The pub has expanded their drafts now to 82 lines (including two casks). They still have a lot of junk beer on tap (BMC as well as their house Newport Storm Hurricane Amber which just isn't that good, even if is a local RI beer). However, they seem to be hitting a very nice middle ground with their beers. They have a bunch of good, solid offerings in the $5-$6 range for a pint. That is decent around here. You can even get some nice deals (I had a $4 10oz pour of Ithaca Flower Power the other night for example). Gina and Ray are still there every Monday. Wings are still there. Jack (the owner) is still there, but he stopped dipping! He seems to have worked to correct the shortfalls of the bar. The high end beers are still a bit pricey, but that is alright. I have enough selection of other beers that I don't need to get those there, although I can get one in a sampler and it can actually be cheaper per ounce that way.
But, the pub is back. The atmosphere of a good pub is there and there is nothing like it. I am back to enjoying beer. I don't need to find those rare specialty brews. That comes in its own time. I can enjoy beer for what it is, a great drink. The other night, I started with the aforementioned Flower Power and then followed that up with a basic Narragansett Lager (as it was the promo beer that night). My wife started with a six sampler of Lindeman's Framboise, Rogue Shakespeare Stout, Old Speckled Hen Pale Ale, Dogfish Head Indian Brown, Cisco Moor Porter, and Wachusett Milk Stout. She then went with a four sampler of Pretty Things Jack D'Or, Pretty Things St. Boltoph's, Rogue Dead Guy, and Sir Perry Pear Cider. We then together shared a Narragansett Porter to finish the night. Nothing earth shaking with those beers. But, almost everyone was good to excellent. The worst may have been Wachusett Milk Stout and that wasn't that bad (although Wachusett isn't really a great brewery, Larry DIPA aside).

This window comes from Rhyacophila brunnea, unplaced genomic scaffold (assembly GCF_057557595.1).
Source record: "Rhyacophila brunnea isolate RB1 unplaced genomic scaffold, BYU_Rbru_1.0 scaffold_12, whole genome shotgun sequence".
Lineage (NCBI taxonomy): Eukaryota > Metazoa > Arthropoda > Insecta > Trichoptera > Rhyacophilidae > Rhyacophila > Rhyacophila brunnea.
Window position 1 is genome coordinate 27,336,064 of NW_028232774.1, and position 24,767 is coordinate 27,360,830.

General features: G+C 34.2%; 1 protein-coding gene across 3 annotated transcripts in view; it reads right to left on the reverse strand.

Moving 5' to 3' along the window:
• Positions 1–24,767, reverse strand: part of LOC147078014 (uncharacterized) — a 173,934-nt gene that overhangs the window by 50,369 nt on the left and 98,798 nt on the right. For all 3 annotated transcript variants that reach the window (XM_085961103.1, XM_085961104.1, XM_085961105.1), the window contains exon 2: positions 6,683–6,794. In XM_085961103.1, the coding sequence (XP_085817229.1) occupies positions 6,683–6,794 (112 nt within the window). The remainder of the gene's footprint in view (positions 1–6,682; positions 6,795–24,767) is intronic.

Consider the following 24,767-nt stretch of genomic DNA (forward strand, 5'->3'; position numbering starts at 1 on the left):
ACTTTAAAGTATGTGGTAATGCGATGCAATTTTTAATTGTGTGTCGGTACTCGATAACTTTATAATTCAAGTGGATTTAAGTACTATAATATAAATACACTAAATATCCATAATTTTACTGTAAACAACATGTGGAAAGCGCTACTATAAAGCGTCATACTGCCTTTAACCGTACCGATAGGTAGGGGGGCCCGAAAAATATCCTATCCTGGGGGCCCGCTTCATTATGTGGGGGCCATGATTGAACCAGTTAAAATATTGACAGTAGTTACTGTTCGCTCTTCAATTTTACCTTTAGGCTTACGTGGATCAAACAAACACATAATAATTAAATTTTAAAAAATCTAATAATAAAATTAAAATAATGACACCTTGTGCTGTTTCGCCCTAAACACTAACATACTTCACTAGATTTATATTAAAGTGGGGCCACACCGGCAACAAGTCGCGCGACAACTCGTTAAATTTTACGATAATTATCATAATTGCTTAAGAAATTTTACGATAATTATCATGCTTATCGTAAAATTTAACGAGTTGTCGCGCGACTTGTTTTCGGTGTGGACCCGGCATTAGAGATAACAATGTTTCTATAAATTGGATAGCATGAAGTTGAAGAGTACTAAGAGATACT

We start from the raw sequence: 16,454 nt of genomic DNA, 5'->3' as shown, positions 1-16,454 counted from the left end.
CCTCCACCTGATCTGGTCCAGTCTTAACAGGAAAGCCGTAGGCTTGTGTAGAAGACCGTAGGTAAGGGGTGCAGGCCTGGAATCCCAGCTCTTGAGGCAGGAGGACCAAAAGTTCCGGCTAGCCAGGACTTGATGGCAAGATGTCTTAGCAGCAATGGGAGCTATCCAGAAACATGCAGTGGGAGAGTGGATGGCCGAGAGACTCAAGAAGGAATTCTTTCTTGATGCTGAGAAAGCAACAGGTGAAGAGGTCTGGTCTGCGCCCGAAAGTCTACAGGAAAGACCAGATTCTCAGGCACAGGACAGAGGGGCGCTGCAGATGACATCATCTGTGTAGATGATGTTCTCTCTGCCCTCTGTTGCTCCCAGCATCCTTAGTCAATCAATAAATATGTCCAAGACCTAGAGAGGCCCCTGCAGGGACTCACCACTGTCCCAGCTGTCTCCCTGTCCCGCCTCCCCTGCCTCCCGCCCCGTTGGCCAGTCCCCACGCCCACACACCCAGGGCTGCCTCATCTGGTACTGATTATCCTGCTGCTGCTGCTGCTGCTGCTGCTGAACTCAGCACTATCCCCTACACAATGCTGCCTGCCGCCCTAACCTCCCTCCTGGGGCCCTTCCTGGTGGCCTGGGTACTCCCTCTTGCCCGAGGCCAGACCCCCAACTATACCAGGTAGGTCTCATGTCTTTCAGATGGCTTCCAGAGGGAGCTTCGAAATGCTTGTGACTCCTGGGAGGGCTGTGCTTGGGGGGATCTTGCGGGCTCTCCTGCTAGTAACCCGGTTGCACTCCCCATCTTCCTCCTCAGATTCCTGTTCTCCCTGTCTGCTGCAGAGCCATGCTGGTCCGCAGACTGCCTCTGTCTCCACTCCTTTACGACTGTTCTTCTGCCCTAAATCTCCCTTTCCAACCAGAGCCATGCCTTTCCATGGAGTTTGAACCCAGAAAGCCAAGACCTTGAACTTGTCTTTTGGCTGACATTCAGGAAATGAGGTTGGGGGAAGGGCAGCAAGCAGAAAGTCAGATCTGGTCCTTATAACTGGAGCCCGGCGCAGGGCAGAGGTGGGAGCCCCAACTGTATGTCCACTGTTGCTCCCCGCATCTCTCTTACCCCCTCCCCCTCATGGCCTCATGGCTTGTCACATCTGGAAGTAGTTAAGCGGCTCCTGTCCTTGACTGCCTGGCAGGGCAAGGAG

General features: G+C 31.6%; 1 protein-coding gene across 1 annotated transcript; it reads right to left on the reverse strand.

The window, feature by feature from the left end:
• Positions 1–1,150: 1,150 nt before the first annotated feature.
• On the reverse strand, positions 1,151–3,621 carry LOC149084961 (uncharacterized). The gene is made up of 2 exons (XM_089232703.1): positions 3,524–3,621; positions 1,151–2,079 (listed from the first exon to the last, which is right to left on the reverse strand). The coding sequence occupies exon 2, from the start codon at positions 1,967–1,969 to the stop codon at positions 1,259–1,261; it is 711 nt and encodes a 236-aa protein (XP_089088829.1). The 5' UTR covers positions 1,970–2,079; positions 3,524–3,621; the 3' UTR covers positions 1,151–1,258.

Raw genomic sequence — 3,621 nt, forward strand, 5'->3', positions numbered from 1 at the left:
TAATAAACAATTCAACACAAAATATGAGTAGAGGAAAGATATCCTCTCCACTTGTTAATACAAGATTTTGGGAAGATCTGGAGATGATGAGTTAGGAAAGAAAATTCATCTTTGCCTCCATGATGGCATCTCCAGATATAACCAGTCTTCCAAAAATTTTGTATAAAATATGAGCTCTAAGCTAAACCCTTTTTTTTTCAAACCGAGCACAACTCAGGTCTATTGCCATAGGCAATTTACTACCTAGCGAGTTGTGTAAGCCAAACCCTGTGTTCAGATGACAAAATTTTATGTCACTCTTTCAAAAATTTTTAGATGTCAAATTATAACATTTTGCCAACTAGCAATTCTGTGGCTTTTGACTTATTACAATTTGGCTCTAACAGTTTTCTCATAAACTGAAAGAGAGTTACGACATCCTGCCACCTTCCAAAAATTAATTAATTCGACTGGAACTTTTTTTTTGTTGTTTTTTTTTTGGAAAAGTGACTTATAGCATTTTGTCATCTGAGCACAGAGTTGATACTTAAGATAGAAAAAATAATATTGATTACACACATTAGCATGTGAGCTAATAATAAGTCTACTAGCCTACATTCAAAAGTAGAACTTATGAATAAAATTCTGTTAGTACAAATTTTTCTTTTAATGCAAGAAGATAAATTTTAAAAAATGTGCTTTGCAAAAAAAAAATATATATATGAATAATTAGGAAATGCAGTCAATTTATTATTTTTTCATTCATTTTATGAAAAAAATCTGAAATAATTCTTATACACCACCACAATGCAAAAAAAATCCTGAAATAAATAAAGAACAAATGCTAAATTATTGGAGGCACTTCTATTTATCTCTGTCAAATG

The food is also good there, if a bit pricey. I had a mushroom and swiss burger that was actually one of the better burgers I have had in a while. I got with it a huge side of excellent baked beans (decided I didn't want the fries). My wife got a turkey sandwhich on rye which was also very good. On the side she had a really good cucumber salad. We also had one bowl of 10 wings in orange ginger sauce (mmmmmmm).
So, maybe this seems similar to my next to last entry on rediscovering the local brew pub, but maybe that is a recurring theme for me this year: rediscovering things you used to like and liking them again. That isn't such a bad thing. I look forward to having more good selections at the East Ave pub. I look forward to more nights of Gina and Ray. I look forward to more nights of listening to Cherie and Brian (the bar manager) discuss their beloved Mets (and how poorly they will be playing). Here's to your local pub. Learn to love it and understand that if it has shortcomings, you can often see past them and still enjoy the place. It has taken me a long time to get to that point, but I am glad I am there. I hope to remain for a good long while.
*South County, for those non-Rhode Islanders refers to pretty much anything in the southern part of the state. It isn't an actual county or anything. Just more Ro-dielanese.